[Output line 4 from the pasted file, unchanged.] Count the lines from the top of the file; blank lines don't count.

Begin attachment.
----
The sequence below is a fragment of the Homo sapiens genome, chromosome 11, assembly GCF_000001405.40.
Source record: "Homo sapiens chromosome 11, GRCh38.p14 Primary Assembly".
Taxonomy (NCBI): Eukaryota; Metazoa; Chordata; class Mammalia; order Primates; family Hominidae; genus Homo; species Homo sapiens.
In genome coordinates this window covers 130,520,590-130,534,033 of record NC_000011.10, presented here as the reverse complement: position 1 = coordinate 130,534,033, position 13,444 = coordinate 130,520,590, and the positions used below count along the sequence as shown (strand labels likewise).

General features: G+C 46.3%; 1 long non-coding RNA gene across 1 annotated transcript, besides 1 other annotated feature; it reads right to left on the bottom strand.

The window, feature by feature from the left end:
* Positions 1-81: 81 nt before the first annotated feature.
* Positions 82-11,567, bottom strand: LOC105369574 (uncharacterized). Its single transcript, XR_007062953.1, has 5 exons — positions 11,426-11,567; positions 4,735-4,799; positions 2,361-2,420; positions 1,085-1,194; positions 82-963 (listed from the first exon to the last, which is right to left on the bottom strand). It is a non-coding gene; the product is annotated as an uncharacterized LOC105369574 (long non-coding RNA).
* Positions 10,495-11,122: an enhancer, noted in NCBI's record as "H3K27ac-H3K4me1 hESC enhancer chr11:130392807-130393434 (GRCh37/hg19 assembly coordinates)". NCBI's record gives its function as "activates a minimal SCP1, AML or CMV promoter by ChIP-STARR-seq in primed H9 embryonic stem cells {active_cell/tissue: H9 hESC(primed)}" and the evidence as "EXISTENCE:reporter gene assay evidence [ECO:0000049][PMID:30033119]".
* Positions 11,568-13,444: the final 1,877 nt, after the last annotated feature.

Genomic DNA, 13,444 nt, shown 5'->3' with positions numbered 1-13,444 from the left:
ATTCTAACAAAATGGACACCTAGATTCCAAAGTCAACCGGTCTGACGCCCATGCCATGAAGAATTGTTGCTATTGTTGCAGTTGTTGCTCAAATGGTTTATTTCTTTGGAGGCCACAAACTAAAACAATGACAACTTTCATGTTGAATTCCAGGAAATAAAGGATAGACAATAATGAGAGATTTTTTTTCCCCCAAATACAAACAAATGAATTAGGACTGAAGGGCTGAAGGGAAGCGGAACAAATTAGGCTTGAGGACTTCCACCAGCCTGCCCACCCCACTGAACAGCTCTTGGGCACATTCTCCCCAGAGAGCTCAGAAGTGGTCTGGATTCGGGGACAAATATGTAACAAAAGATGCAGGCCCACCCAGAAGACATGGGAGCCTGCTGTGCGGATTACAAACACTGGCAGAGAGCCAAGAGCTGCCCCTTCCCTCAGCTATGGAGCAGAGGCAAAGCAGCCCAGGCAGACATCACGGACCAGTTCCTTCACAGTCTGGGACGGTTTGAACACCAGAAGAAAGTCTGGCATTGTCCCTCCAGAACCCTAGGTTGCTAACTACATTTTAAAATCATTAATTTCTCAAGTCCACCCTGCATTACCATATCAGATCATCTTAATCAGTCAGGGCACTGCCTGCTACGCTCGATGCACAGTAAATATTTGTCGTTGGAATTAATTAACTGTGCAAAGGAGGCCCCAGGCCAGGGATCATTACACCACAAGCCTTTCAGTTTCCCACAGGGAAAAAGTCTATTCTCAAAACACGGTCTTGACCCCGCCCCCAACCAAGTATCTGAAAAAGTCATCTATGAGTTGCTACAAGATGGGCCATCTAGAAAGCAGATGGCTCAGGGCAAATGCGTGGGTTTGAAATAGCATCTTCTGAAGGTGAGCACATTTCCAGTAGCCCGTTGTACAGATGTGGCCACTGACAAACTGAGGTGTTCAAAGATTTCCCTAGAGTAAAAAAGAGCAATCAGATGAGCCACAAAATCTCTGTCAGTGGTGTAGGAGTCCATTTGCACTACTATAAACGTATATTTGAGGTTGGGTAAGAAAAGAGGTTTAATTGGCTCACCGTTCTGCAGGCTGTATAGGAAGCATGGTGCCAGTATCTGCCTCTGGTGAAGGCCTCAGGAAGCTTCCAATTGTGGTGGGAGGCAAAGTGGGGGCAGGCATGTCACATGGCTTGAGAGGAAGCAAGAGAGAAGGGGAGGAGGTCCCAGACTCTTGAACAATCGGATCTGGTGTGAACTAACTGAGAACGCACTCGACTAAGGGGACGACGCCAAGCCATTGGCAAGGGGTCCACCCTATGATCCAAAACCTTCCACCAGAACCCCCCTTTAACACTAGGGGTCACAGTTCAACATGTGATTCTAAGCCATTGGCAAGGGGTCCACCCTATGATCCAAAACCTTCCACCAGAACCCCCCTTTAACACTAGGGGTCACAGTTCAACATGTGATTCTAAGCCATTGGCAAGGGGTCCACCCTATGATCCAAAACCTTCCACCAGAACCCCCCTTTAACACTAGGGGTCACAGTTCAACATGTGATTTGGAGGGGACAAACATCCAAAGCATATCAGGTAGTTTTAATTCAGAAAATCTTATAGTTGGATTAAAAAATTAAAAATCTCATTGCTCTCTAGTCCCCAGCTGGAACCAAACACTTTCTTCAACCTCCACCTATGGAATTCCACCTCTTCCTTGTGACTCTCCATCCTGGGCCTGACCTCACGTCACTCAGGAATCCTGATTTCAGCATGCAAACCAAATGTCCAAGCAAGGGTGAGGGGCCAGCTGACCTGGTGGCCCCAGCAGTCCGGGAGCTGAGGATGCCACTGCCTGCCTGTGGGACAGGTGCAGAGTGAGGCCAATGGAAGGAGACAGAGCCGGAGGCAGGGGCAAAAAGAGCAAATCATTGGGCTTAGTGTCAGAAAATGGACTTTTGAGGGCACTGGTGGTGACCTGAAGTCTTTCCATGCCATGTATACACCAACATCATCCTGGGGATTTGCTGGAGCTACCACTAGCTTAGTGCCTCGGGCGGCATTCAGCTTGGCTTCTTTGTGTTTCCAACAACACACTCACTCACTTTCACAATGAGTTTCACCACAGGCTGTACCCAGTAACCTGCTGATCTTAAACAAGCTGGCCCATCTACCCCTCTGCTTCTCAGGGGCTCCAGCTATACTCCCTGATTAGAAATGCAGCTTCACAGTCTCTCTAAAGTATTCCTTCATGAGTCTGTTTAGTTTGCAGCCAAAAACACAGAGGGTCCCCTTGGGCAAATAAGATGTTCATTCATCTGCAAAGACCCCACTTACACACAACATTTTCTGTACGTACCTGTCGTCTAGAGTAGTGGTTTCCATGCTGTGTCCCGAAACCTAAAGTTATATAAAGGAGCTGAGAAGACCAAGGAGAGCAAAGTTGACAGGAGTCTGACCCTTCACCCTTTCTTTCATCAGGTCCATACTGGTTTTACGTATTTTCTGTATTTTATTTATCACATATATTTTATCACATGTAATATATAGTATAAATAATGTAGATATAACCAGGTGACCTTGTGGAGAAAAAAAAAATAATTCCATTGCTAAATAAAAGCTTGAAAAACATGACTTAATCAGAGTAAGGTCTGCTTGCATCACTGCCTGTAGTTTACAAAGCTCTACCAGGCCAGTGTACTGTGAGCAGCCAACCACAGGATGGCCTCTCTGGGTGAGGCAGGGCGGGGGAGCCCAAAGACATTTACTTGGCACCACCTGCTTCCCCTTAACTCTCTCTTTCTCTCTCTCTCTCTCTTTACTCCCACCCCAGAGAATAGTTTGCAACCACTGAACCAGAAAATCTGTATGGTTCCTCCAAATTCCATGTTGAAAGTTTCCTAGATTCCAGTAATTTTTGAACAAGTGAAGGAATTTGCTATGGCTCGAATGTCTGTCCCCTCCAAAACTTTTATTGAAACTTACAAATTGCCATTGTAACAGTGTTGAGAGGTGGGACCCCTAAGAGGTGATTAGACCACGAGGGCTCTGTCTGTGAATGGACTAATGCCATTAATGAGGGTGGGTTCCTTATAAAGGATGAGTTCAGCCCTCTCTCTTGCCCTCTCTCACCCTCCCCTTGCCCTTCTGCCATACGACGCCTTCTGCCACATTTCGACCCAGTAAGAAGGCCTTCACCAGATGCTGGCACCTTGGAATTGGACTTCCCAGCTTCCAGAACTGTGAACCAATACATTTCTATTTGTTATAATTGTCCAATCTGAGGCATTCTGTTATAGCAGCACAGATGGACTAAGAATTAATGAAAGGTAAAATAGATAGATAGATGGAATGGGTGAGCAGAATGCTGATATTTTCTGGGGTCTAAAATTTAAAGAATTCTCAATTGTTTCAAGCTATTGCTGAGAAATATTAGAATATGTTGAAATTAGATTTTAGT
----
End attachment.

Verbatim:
In genome coordinates this window covers 130,520,590-130,534,033 of record NC_000011.10, presented here as the reverse complement: position 1 = coordinate 130,534,033, position 13,444 = coordinate 130,520,590, and the positions used below count along the sequence as shown (strand labels likewise).